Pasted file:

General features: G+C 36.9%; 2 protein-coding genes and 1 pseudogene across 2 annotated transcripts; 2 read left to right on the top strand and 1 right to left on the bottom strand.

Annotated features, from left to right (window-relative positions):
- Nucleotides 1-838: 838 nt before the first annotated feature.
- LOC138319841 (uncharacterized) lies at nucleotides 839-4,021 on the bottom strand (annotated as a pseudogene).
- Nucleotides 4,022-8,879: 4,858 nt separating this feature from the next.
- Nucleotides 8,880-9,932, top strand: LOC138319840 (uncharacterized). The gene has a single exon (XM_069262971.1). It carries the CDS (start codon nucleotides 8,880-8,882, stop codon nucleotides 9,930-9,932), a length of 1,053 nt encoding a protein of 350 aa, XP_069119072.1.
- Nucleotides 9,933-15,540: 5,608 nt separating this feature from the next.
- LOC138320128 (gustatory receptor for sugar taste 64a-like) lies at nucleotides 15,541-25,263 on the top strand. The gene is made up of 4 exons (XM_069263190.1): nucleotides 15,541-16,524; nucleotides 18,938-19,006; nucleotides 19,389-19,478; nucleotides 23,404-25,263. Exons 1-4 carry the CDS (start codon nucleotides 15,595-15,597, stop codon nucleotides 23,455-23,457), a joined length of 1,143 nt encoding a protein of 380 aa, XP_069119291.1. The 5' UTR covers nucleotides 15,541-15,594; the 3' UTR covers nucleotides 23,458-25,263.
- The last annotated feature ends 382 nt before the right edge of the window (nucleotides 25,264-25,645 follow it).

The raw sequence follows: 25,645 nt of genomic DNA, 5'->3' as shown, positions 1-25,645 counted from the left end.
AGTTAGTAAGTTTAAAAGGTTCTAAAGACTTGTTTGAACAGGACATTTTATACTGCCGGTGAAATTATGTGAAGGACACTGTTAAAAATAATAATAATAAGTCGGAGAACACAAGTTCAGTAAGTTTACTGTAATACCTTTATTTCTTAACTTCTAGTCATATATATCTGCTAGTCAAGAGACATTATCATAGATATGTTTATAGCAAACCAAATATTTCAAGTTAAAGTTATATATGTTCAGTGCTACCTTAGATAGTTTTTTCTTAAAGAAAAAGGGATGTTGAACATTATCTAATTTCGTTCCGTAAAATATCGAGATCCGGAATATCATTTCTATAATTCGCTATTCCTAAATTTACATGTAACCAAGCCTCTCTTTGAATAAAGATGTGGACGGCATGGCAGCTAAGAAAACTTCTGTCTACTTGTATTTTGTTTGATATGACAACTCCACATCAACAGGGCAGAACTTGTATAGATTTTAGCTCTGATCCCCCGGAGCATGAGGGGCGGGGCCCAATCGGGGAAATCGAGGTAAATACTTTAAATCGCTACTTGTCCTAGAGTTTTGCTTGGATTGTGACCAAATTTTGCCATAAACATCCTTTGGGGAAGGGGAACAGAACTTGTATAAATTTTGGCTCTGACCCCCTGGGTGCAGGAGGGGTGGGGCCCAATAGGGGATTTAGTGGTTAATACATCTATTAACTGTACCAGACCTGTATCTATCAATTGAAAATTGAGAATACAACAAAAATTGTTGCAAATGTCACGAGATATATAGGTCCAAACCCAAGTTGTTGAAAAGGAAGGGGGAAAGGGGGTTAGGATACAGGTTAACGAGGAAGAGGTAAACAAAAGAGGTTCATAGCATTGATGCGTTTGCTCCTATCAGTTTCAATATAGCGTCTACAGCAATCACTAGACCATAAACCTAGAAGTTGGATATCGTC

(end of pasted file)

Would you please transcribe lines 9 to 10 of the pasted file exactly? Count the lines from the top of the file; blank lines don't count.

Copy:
- The last annotated feature ends 382 nt before the right edge of the window (nucleotides 25,264-25,645 follow it).

The raw sequence follows: 25,645 nt of genomic DNA, 5'->3' as shown, positions 1-25,645 counted from the left end.